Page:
Survival of chicken ascarid eggs exposed to different soil types and fungi

Applied Soil Ecology, Elsevier, ISSN 1873-0272

Volume 121, 2017

DOI:10.1016/j.apsoil.2017.10.001, Dimensions: pub.1092190272,



  1. (1) University of Copenhagen, grid.5254.6, KU
  2. (2) Inner Mongolia Agricultural University, grid.411638.9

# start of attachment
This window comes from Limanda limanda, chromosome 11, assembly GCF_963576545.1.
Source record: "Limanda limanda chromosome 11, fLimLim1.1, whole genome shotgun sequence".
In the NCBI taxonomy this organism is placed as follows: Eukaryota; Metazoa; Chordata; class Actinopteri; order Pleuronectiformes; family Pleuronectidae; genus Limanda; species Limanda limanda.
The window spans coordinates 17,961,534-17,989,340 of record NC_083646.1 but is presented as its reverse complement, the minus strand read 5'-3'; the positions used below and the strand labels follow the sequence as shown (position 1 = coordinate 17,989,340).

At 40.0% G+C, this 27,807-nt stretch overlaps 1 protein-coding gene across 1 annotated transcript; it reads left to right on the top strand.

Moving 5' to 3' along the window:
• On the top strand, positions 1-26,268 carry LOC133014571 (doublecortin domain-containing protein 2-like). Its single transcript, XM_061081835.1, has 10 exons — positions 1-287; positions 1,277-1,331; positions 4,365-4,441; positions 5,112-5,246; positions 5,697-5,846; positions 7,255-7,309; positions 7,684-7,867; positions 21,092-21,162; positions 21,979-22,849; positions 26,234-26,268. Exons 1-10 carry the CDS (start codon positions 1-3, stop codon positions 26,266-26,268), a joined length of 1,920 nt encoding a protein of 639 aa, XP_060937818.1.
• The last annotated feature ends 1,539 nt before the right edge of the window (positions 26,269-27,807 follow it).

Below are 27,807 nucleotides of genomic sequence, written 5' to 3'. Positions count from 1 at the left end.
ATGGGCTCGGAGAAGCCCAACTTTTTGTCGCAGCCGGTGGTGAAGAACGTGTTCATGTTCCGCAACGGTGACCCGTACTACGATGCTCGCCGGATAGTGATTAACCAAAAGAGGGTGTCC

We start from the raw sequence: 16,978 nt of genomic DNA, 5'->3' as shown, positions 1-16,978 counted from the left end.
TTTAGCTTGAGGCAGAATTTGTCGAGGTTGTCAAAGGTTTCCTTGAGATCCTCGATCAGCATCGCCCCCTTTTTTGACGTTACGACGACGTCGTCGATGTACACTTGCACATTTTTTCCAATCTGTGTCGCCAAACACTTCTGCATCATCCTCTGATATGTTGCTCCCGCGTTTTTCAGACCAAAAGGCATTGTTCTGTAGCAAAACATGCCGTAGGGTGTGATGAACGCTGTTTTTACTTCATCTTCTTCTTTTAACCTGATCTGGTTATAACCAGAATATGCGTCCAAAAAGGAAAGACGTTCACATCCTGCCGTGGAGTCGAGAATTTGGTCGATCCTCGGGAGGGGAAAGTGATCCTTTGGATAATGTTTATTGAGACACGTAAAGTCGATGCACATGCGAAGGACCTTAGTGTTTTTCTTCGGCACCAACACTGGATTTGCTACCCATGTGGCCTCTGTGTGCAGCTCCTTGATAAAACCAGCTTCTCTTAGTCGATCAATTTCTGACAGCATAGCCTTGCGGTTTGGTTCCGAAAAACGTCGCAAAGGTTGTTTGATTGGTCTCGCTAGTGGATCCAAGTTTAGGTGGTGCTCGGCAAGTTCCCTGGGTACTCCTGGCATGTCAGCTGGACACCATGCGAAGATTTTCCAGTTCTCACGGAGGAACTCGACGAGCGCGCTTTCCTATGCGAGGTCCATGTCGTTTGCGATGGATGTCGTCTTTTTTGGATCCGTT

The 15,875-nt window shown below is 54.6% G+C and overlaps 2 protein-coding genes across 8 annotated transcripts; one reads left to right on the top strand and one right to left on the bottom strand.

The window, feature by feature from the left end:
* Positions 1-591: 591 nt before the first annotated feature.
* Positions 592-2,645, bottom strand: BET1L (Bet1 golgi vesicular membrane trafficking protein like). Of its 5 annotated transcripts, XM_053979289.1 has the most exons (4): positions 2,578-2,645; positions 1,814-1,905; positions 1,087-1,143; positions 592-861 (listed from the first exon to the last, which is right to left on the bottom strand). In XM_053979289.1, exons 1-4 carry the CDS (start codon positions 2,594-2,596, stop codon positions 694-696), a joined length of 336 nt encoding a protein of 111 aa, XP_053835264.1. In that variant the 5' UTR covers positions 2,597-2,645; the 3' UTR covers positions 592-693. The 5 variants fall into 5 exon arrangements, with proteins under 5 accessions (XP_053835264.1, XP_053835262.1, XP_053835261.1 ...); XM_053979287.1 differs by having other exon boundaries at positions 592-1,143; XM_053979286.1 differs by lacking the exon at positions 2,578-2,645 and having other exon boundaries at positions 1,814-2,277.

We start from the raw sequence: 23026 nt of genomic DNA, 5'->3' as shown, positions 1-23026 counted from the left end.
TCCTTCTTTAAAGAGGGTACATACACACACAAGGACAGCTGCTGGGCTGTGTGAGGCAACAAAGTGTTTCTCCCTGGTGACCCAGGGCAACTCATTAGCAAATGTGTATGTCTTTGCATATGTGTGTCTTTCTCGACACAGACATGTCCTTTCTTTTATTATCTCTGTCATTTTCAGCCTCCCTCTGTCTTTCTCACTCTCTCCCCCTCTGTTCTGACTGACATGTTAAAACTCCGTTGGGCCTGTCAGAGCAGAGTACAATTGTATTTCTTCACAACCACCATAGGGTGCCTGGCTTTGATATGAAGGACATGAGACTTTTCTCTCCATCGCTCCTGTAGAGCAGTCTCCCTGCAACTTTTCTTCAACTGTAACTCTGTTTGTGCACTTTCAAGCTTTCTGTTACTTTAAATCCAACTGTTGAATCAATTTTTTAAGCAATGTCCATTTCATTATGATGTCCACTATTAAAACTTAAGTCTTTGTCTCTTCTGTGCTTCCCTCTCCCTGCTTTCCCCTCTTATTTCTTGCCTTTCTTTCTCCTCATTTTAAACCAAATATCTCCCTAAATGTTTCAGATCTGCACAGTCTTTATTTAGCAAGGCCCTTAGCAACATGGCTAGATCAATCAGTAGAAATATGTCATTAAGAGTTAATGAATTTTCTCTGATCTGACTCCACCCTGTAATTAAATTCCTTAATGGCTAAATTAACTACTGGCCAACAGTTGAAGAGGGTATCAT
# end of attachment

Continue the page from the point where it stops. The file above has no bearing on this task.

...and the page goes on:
The eggs of intestinal ascarid parasites (Ascaridia galli and Heterakis spp.) of chickens can survive long-term in soil and this makes contaminated yards and pastures infective to chickens for years. The fungi Pochonia chlamydosporia Biotype 10 and Metarhizium brunneum KVL04-57 can kill ascarid eggs in agar assays but their efficacy against these eggs in soil is unknown. We therefore initially tested the ovicidal effect of the two fungi in laboratory soil assays. Unembryonated eggs were added to sterilised and non-sterilised soil with or without fungi, and egg recovery was examined before and after incubation (22°C, 30days). Egg recovery was substantially reduced by P. chlamydosporia and M. brunneum in sterilised soil. However, in non-sterilised soil only M. brunneum slightly reduced egg counts. Notably, egg recovery was reduced markedly in non-sterilised soil though no fungi were applied. To test if this is a general characteristic of natural soil, eggs were incubated in similar assays comprising 7 different soils (sterilised and non-sterilised). After incubation, egg recoveries were reduced substantially in all non-sterilised soils whereas there were only minor reductions in sterilised soils. We next isolated and examined if particular egg-degrading fungi occurred in the non-sterilised soil that had exhibited the most extreme ovicidal activity (99%). The fungal isolates belonged to two genera (Metarhizium and Acremonium) with reported egg-degrading properties but when tested in vitro in agar assay, none of the three tested isolates of native fungi degraded >34% eggs, suggesting that these fungi may not individually have caused the reduction in egg survival in the non-sterilised soil. In conclusion, a range of natural soils showed inherent properties related to biotic factors to degrade nematode eggs. The biocontrol efficacy of both P. chlamydosporia Biotype 10 and M. brunneum KVL04-57 was very good in sterilised soil but currently limited in non-sterilised soil, potentially due to competition with natural soil biota in fungal establishment. Further research may determine if efficacy may be increased by changing the formulation.


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